Patent Box

What is a Patent Box?

A patent box—also referred to as intellectual property (IP) regime—taxes business income earned from IP at a rate below the statutory corporate income tax rate, aiming to encourage local research and development. Many patent boxes around the world have undergone substantial reforms due to profit shifting concerns.

How Patent Boxes Differ from R&D Credits

Patent boxes, and research and development (R&D) credits, are tax incentives that aim to encourage research and development. The main difference is that R&D credits allow for tax breaks based on R&D spending, while patent boxes reduce the taxes on profits resulting from R&D.

Aim and Criticisms of Patent Boxes

The aim of patent boxes is generally to encourage and attract local R&D by lowering tax costs of R&D. However, some recent research questions whether patent boxes are effective in driving domestic innovation and points to patent boxes encouraging profit shifting to minimize tax liability.

Patent boxes can introduce a new level of complexity to a tax system and create distortions between income derived from IP and non-IP income.

Countries with a Patent Box

The United States does not have a patent box regime. However, many European countries have implemented patent box regimes over the last years: Andorra, Belgium, Cyprus, France, Hungary, Ireland, Italy, Lithuania, Luxembourg, Netherlands, Poland, Portugal, San Marino, Slovakia, Spain (federal, Basque Country, and Navarre), Switzerland (Canton of Nidwalden), Turkey, and the United Kingdom.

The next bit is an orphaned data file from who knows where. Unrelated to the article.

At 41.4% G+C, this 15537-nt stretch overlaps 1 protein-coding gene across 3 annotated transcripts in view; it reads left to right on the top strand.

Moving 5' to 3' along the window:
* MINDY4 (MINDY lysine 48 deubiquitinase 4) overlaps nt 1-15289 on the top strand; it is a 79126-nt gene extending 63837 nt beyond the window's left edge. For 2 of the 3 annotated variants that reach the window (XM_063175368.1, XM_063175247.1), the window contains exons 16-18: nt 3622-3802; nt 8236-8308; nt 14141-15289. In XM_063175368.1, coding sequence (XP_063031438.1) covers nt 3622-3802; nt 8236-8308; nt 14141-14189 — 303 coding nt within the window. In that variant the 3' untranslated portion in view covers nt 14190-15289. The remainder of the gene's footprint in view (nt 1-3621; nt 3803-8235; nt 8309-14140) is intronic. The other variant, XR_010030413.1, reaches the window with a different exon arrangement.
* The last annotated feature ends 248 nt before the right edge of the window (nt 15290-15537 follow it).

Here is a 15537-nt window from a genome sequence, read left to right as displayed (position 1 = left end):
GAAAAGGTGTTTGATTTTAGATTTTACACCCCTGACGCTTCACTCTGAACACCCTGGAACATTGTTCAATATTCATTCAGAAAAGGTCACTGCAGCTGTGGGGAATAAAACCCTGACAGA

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Countries outside of Europe that have implemented a patent box regime include, but are not limited to, China, Israel, Korea, Panama, and Singapore.

Modified Nexus Approach

In the past, some countries offered patent box regimes without requiring businesses to undertake the IP’s underlying R&D domestically. This allowed businesses to develop IP in one country and then relocate it to a jurisdiction with a patent box. Consequently, countries without such preferential regimes raised concerns that these patent boxes incentivize profit shifting, harming their tax base.

To address this issue, OECD countries agreed in 2015 on a so-called Modified Nexus Approach for IP regimes as part of Action 5 of the OECD’s Base Erosion and Profit Shifting (BEPS) Action Plan. This Modified Nexus Approach limits the scope of qualifying IP assets and requires a link among R&D expenditures, IP assets, and IP income. To be in line with this approach, previously noncompliant countries have either abolished or amended their patent box regimes within the last few years.

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